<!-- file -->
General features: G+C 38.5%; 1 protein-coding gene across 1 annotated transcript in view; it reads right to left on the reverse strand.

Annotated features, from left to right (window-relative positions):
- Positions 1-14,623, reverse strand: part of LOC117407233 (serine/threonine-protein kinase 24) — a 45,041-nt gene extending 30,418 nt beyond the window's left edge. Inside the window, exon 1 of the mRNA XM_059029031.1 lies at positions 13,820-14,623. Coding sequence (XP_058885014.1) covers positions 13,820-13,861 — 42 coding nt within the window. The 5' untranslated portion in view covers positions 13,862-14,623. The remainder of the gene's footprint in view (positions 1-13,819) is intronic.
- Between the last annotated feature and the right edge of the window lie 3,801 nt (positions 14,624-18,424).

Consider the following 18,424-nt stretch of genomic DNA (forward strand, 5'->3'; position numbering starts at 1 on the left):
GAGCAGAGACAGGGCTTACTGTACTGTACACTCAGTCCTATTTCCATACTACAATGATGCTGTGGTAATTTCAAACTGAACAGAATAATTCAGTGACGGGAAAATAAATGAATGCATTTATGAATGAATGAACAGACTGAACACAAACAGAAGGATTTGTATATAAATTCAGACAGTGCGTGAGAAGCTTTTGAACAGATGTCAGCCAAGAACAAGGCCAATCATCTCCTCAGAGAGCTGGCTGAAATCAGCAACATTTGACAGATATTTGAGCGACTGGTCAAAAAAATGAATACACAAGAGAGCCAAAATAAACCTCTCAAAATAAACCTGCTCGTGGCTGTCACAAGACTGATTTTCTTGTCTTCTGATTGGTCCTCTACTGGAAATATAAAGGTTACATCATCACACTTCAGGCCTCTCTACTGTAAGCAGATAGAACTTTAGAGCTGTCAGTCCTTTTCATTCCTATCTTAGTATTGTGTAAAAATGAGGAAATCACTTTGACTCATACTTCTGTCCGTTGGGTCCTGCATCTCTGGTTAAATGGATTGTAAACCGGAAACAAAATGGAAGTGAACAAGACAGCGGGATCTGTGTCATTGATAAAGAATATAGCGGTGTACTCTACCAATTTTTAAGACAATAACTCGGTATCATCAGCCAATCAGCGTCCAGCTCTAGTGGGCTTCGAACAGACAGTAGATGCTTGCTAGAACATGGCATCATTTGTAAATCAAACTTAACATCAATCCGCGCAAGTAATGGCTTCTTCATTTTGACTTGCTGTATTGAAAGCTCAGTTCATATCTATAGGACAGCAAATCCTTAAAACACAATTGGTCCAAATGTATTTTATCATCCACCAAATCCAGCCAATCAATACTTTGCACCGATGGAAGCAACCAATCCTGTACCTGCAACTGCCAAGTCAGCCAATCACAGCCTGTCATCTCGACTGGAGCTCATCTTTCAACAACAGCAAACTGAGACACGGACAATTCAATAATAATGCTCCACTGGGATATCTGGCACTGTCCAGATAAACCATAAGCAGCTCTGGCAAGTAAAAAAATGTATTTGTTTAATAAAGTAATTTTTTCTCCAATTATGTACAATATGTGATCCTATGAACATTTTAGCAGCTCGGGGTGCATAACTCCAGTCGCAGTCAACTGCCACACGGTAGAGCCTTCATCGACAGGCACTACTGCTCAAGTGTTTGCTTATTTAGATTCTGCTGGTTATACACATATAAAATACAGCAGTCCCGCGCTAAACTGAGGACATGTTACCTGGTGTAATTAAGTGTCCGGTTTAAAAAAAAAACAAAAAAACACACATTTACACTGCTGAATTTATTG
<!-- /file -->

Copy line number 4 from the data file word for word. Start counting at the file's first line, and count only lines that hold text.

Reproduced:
- Between the last annotated feature and the right edge of the window lie 3,801 nt (positions 14,624-18,424).